The rules for dynamic content placement are evaluated in real-time by Conscia's DX Engine when the front-end/client calls DX Engine's Experience API. What this means is that the content is decoupled from its presentation, while giving marketers control over who sees what content when and where. This allows the frontend team to apply their own styling and presentation layer based on the frontend framework in use, without being constrained by the content delivery mechanism.
Conscia provides robust and advanced solutions for personalization and A/B testing to drive growth and enhance customer experience across multiple channels. As a platform that values the unique customer journey, Conscia focuses on providing real-time personalization using data-driven insights.
Stitch data from multiple backend APIs without writing glue code - No need for a BFF
There are instances when the content on a webpage needs to be aggregated from several backend sources. Take, for example, a product detail page. The basic product information could be sourced from a Product Information Management (PIM) system, Commerce Engine, or even a Search platform. Additional product content may be pulled from a Content Management System (CMS), while inventory data could come from a real-time inventory management system, and discounts or promotions could be managed in a separate pricing engine.
In a traditional setup, the frontend would have to make multiple calls to these different backend systems, or rely on a custom logic layer to aggregate this data. This approach can lead to complexity, inefficiency, and potential points of failure.
Conscia's DX Engine offers a more elegant and efficient solution to this challenge. With a single Experience API call, the DX Engine can aggregate data from multiple backend systems. It applies the business rules set up by your digital teams and delivers the data in the schema required by the frontend.
This is achieved through an intuitive drag and drop Schema Mapper which can use to define the data model for your frontend. This means you can translate backend schema to frontend schema without having to write and deploy custom code. It allows your frontend team to focus on creating a great user experience, rather than getting caught up in backend data aggregation.
Moreover, this entire process is managed by Conscia's DX Engine, eliminating the need for you to manage any infrastructure such as GraphQL servers for executing this custom business logic. It also eradicates the need for "plumbing code" within your frontend - the often cumbersome and error-prone code necessary to connect your frontend to your various backend systems.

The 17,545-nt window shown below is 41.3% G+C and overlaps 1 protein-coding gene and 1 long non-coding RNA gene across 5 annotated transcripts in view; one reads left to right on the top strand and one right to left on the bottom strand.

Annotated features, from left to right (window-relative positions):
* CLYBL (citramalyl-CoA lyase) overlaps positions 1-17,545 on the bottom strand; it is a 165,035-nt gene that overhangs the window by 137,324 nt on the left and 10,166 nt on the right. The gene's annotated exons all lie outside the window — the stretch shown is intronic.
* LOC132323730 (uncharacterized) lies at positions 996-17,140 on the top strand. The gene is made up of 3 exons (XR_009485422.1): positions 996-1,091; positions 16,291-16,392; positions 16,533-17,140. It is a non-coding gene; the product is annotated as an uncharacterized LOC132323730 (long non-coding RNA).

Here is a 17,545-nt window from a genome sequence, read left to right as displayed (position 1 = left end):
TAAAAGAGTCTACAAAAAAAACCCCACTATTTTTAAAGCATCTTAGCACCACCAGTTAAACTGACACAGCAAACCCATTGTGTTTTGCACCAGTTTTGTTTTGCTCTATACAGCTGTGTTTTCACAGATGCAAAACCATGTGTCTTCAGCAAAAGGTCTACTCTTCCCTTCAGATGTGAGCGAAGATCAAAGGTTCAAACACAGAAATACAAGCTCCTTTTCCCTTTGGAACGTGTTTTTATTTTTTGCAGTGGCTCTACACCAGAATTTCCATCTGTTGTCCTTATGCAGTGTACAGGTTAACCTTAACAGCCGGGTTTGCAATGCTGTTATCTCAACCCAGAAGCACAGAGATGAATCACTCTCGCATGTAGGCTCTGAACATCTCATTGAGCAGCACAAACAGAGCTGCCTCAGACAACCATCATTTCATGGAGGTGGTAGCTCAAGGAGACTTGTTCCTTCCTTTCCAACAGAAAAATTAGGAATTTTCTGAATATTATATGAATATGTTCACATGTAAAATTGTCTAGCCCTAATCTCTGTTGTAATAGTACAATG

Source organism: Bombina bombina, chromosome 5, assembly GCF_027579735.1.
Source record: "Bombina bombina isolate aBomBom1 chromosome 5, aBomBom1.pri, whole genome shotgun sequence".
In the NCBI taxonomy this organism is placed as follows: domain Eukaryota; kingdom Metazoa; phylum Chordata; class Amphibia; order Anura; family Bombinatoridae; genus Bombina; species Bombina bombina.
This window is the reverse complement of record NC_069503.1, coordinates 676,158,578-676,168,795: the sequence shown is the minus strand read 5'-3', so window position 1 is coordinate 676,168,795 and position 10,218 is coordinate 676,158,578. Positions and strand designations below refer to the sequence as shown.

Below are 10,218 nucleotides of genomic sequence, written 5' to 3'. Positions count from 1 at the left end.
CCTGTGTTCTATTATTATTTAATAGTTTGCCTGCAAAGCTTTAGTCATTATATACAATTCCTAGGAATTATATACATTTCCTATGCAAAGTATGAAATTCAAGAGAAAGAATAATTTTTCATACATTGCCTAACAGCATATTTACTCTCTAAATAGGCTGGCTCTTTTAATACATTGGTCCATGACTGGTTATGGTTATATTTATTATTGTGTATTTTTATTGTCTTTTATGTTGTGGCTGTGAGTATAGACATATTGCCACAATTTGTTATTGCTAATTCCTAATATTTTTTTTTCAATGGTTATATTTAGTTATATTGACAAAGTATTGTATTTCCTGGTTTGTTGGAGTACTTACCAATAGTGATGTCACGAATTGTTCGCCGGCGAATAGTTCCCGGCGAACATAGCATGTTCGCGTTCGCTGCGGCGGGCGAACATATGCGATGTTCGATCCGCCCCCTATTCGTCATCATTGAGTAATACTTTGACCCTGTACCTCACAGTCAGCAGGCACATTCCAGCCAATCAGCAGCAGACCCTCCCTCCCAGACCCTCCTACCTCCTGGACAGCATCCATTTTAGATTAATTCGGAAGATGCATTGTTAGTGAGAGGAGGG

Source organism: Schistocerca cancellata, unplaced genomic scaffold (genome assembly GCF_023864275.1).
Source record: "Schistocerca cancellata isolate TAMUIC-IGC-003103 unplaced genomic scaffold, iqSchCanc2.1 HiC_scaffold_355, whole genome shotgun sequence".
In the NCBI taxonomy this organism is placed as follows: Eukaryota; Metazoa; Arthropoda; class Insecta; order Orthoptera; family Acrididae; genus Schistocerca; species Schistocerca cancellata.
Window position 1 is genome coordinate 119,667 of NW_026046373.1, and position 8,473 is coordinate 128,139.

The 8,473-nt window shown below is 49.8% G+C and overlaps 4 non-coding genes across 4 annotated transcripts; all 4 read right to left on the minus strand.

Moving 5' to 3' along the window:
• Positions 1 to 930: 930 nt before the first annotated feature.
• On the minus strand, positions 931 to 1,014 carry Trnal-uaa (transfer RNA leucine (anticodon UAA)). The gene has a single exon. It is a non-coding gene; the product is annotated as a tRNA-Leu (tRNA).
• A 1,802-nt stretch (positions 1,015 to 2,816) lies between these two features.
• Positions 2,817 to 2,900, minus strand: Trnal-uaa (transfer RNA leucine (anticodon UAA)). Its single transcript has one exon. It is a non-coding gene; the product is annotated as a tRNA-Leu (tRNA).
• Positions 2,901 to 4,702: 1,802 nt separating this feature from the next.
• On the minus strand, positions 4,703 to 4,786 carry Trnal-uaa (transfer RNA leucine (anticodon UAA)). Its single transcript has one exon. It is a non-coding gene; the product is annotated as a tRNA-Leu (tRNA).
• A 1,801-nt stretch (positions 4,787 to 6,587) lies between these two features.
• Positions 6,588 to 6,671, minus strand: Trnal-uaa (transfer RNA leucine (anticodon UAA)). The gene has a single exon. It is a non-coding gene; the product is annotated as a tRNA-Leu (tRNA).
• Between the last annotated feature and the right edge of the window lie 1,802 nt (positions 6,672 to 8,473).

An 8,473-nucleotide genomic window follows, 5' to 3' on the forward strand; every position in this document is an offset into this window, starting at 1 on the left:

In essence, Conscia's DX Engine streamlines the process of aggregating and delivering content from multiple backend sources, making it easier for you to create rich, dynamic, and personalized webpages. It gives you the flexibility to source content from the best possible systems, without being constrained by technical limitations or complex data aggregation tasks.
Read from and Write to Systems Using API Orchestration
When orchestrating experiences within a composable tech stack, you typically need to read data and content from multiple backend systems such as CMS, CDP, Commerce Engines, etc, but there are also times when you need to write to the backend systems. This can easily be accomplished within Conscia's DXO as it supports POST calls as well.
Real-time API Orchestration - Example - Checkout Process
The checkout process is a critical part of any online retail operation. It typically involves several steps, such as fetching the items in the customer's cart, checking the inventory for these items from a real-time inventory service, and finally, making a call to complete the order. These services may be completely separate and decoupled, each requiring a call to its own standalone API endpoint. This can result in a complex web of interactions, often requiring custom code and integrations to manage.
Conscia's DX Engine simplifies this process through its powerful API orchestration capabilities. Instead of manually coding each API call and managing the interactions between them, Conscia allows you to define the sequence and dependencies of these API calls through a visual interface, all without writing a single line of code.
For example, the checkout process could be orchestrated as follows:
Conscia first makes a call to the cart service to fetch the items in the customer's cart. This data is then passed on to the next step in the sequence.
The second call, to the inventory service, checks the availability of the fetched items. If any item is out of stock, the process can be configured to halt and return an error message. Otherwise, the process continues to the next step.
The final call is made to the order service to complete the order. If any error occurs at this stage, for example due to a payment issue, the process can again be configured to halt and return an appropriate error message.